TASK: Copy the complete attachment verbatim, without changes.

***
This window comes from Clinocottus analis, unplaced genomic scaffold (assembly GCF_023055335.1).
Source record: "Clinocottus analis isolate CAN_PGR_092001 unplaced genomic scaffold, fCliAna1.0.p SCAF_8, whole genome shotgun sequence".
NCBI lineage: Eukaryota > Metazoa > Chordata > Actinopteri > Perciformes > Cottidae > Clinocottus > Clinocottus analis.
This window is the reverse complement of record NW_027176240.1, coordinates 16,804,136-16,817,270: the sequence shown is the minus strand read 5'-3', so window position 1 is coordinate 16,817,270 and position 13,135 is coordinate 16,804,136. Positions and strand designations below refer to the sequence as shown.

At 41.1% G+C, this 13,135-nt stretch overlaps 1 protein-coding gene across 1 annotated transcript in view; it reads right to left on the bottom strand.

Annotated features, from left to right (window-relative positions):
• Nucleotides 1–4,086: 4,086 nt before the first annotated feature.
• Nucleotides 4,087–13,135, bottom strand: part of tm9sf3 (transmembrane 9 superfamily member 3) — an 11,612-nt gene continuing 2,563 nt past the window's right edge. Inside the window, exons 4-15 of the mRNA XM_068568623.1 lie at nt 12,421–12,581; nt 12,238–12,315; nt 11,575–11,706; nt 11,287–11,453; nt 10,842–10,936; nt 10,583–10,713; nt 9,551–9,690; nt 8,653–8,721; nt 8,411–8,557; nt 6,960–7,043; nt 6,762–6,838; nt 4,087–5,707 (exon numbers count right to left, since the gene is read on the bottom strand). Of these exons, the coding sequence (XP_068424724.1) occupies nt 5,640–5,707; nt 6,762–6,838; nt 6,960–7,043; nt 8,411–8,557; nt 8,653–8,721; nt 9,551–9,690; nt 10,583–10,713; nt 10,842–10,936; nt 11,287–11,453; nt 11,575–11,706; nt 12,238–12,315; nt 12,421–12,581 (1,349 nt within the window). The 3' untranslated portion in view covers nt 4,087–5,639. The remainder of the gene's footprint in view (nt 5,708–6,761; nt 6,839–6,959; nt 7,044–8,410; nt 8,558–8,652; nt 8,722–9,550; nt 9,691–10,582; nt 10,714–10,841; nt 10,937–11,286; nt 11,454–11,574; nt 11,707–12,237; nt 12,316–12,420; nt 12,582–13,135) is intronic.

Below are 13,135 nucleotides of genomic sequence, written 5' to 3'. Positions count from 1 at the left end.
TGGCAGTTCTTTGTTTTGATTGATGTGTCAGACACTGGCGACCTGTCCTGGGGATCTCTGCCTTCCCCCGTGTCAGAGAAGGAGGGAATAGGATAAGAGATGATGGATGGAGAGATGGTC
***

This window comes from Clinocottus analis, unplaced genomic scaffold (assembly GCF_023055335.1).
Source record: "Clinocottus analis isolate CAN_PGR_092001 unplaced genomic scaffold, fCliAna1.0.p SCAF_8, whole genome shotgun sequence".
NCBI lineage: Eukaryota > Metazoa > Chordata > Actinopteri > Perciformes > Cottidae > Clinocottus > Clinocottus analis.
This window is the reverse complement of record NW_027176240.1, coordinates 16,804,136-16,817,270: the sequence shown is the minus strand read 5'-3', so window position 1 is coordinate 16,817,270 and position 13,135 is coordinate 16,804,136. Positions and strand designations below refer to the sequence as shown.

At 41.1% G+C, this 13,135-nt stretch overlaps 1 protein-coding gene across 1 annotated transcript in view; it reads right to left on the bottom strand.

Annotated features, from left to right (window-relative positions):
• Nucleotides 1–4,086: 4,086 nt before the first annotated feature.
• Nucleotides 4,087–13,135, bottom strand: part of tm9sf3 (transmembrane 9 superfamily member 3) — an 11,612-nt gene continuing 2,563 nt past the window's right edge. Inside the window, exons 4-15 of the mRNA XM_068568623.1 lie at nt 12,421–12,581; nt 12,238–12,315; nt 11,575–11,706; nt 11,287–11,453; nt 10,842–10,936; nt 10,583–10,713; nt 9,551–9,690; nt 8,653–8,721; nt 8,411–8,557; nt 6,960–7,043; nt 6,762–6,838; nt 4,087–5,707 (exon numbers count right to left, since the gene is read on the bottom strand). Of these exons, the coding sequence (XP_068424724.1) occupies nt 5,640–5,707; nt 6,762–6,838; nt 6,960–7,043; nt 8,411–8,557; nt 8,653–8,721; nt 9,551–9,690; nt 10,583–10,713; nt 10,842–10,936; nt 11,287–11,453; nt 11,575–11,706; nt 12,238–12,315; nt 12,421–12,581 (1,349 nt within the window). The 3' untranslated portion in view covers nt 4,087–5,639. The remainder of the gene's footprint in view (nt 5,708–6,761; nt 6,839–6,959; nt 7,044–8,410; nt 8,558–8,652; nt 8,722–9,550; nt 9,691–10,582; nt 10,714–10,841; nt 10,937–11,286; nt 11,454–11,574; nt 11,707–12,237; nt 12,316–12,420; nt 12,582–13,135) is intronic.

Below are 13,135 nucleotides of genomic sequence, written 5' to 3'. Positions count from 1 at the left end.
TGGCAGTTCTTTGTTTTGATTGATGTGTCAGACACTGGCGACCTGTCCTGGGGATCTCTGCCTTCCCCCGTGTCAGAGAAGGAGGGAATAGGATAAGAGATGATGGATGGAGAGATGGTC